As quickly as that, Contro convinced himself that he hadn’t seen anybody at all.
“Ah canna meek et!”
“It’s just a little further. Don’t make me lift you up with weaves of air – I might mess it up and rob you of what little dignity you have left.”
Debs clung to the wall and tried to think buoyant thoughts. All she could really think about was how well she would stand out against the pale stone, and how stupid she must look to any passers-by. Halfway up a rock face, her arm attached via a slender chain to a tiny grey-clad girl who was draped over the top of the wall, slowly choking to death.
With a final titanic effort, she hauled herself up and clasped to the top of the wall, wheezing hoarsely.
“Now, it’s just a little drop to the ground on the other side…”
“We have to – we’re sitting ducks up here,” Janica swivelled around nimbly, and prepared to jump. “You have to come with me – the chain won’t reach all the way, and I’ll be hanged for sure if you don’t drop at the same time. I’m still connected to you by the a’dam, remember?”
“I remember,” Debs said miserably. “Ye knoo all my secrets noo.”
“And if I’d known you were scared of heights, I wouldn’t have suggested this,” Janica said sympathetically. “The sooner we’re back on the ground, the better you’ll feel, right? Right,” without waiting for a response, the little damane leapt.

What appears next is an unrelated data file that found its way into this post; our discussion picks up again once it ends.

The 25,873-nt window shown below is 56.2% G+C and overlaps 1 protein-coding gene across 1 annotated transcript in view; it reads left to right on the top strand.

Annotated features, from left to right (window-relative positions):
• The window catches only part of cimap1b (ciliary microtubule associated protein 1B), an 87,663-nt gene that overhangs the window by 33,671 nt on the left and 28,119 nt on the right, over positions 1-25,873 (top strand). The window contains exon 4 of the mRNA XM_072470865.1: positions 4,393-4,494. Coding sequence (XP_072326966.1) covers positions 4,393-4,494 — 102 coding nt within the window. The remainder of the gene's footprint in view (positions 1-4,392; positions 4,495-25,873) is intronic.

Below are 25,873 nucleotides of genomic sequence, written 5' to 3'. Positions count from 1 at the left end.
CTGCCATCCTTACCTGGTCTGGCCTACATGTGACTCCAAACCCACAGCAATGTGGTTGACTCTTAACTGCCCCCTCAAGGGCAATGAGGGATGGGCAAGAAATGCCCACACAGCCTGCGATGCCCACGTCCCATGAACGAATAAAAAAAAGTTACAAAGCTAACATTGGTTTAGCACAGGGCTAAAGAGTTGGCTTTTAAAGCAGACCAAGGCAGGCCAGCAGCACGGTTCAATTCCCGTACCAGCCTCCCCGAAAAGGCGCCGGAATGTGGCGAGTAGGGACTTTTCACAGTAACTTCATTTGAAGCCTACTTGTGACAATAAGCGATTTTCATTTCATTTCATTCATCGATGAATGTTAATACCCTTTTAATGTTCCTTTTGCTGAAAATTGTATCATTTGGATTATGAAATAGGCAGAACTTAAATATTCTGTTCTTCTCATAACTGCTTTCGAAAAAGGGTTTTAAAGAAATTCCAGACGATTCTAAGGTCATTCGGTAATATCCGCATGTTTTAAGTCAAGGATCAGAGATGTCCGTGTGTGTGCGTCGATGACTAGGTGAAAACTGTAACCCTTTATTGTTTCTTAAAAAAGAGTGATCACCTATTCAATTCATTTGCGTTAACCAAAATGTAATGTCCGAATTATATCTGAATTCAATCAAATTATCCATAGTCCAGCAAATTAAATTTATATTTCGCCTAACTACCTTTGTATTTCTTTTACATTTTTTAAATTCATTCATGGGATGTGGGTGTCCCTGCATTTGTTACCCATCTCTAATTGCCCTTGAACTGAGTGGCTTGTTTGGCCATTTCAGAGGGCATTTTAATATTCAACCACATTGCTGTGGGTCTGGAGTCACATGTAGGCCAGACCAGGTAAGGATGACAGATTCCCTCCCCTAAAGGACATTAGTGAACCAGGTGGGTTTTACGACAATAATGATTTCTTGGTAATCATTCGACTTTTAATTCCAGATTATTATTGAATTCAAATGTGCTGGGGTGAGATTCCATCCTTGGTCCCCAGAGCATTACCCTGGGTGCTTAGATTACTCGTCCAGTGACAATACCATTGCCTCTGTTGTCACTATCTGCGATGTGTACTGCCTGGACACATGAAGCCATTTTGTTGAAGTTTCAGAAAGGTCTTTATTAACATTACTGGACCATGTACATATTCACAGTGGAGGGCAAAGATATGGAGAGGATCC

Debs stared at the rapidly uncoiling chain, swore to herself, and rolled off the top of the wall and into the Queen’s garden. She landed heavily on her backside. “Noo what dae we dae?”
“Noo,” Janica replied, dusting herself off, “we head for the palace. We should be able to pass ourselves off as Aes Sedai well enough to get a meeting with the Queen, and Elaida will be there.”
“And then wha’?”
“Then, we just hope Elaida is interested by our news concerning the Dragon Reborn. We’ll tell her he’s hiding at The Queen’s Blessing, and hope that Moiraine gets them all into the Wees – um, the Ways – before the Red Ajah catches him.”
“Thass a lot o’ hopin’. Wha’ if she catches him an’ gennels him?”
Janica patted her sul’dam on the arm. “We have to trust the Pattern.”
“Ah knew et.”
As luck would have it, they were accosted by palace guards almost immediately, and were escorted before the Queen as soon as Janica had demonstrated her Aes Sedainess. One of the guards became briefly convinced he was the Keymaster when Janica tried to open a Gateway, but he came back to his senses as soon as Janica released the Source.